The soft drinks arrived. Our food arrived. The bizarre evening unfolded with Averin and I chatting as if we were the only people at the table. Occasionally one of the Blues Brothers would lift his glass to his lips and take a sip. Otherwise they were like statues. The meal was completed, the bill paid. The four of us walked back to the hotel. The lift came. Averin and the Blues Brothers got off at the fourth floor. I continued on to the seventh.

I assume, of course, the Blues Brothers must have been Averin’s KGB minders. They had not been in evidence at all during the conference. (Trust me, I would have noticed them.) Presumably they only had to be with him if he left the hotel. Why it was necessary to have two minders is beyond me. But I had a fantastic story to go with the very large restaurant receipt, which softened the blow for my editor when he signed off on it.

Flash forward several months.


There is to be a press conference at the Russian embassy in Kensington featuring my old comrade Averin. Off I go. At one point I raised my hand to ask a question. “Yes, my friend from Marine Week,” said Averin. I asked my question. Others asked theirs. The press conference ended. Averin left. As I was pulling on my coat, someone from the embassy approached me and said the Minister would be delighted to offer me some hospitality. I looked around the room. No one else was being invited. I said I would be delighted to accept.

I was led into a very grand reception room: Crystal chandelier, polished marble fireplace, gilt galore. (The phrase “going for baroque” springs to mind.) I was introduced to some embassy staff. I wish I could say I remember any of the conversation that followed, but it turned out the “hospitality” on offer was a bit of caviar and a lot of vodka. The vodka was served in crystal shot glasses. Toasts were offered, vodka knocked back. After possibly the fourth such toast I said I had an inexplicable urge to throw my glass into the fireplace. I have no idea why this struck me as a Russian thing to do, but everyone, Averin included, thought this was a great idea. Amidst cries of “Da! Da!” (or, more accurately, “Да! Да!”), everyone, including me, threw their crystal shot glasses into the marble fireplace. More shot glasses were handed out, more vodka poured, more toasts made, more glasses thrown into the fireplace. I’m guessing hundreds of pounds worth of glassware was smashed that evening.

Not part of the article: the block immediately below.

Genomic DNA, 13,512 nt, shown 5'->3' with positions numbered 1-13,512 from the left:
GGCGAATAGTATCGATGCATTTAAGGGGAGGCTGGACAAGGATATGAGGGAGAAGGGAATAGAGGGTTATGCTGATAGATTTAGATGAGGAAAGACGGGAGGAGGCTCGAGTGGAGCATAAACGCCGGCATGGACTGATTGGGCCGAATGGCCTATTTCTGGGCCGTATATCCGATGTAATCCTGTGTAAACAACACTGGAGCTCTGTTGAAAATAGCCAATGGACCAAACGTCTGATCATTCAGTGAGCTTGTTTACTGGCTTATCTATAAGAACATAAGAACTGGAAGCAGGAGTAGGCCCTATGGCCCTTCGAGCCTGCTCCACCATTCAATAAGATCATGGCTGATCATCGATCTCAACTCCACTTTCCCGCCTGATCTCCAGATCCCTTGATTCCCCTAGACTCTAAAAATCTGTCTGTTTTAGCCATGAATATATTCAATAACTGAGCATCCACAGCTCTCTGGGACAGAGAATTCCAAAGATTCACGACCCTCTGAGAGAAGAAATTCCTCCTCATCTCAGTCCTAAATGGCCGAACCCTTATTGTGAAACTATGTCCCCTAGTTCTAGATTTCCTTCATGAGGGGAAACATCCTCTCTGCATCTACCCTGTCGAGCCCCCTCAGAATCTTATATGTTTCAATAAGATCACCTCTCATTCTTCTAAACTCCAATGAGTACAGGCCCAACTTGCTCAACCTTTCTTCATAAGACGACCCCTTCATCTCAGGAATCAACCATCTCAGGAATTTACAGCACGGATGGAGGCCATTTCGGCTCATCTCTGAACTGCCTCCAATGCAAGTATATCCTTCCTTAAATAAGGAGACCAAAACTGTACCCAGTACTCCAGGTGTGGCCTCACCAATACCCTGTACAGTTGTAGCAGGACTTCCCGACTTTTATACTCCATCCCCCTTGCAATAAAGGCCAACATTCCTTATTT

At some point, not surprisingly, the room started to spin. I told a very nice bloke from the embassy that I thought perhaps I needed to find a taxi. He dispatched an underling to the bottom of Embassy Row (otherwise known as Kensington Palace Gardens) to find one. There was a bear hug from Averin, hand shaking and back slapping from the other members of the party, then I was spirited home in a black cab. The driver had to wake me up when we got to Finchley Road.

Fortunately this happened on a Friday evening, so I had the weekend to recover – which I needed.

I never saw Averin again. I never set foot in the Russian embassy again. I never found out who the Blues Brothers were.

And that’s my Russian story.

One Comment
  1. Mariam permalink

    Love it! And I must find a way to use going for baroque – with proper accreditation, of course!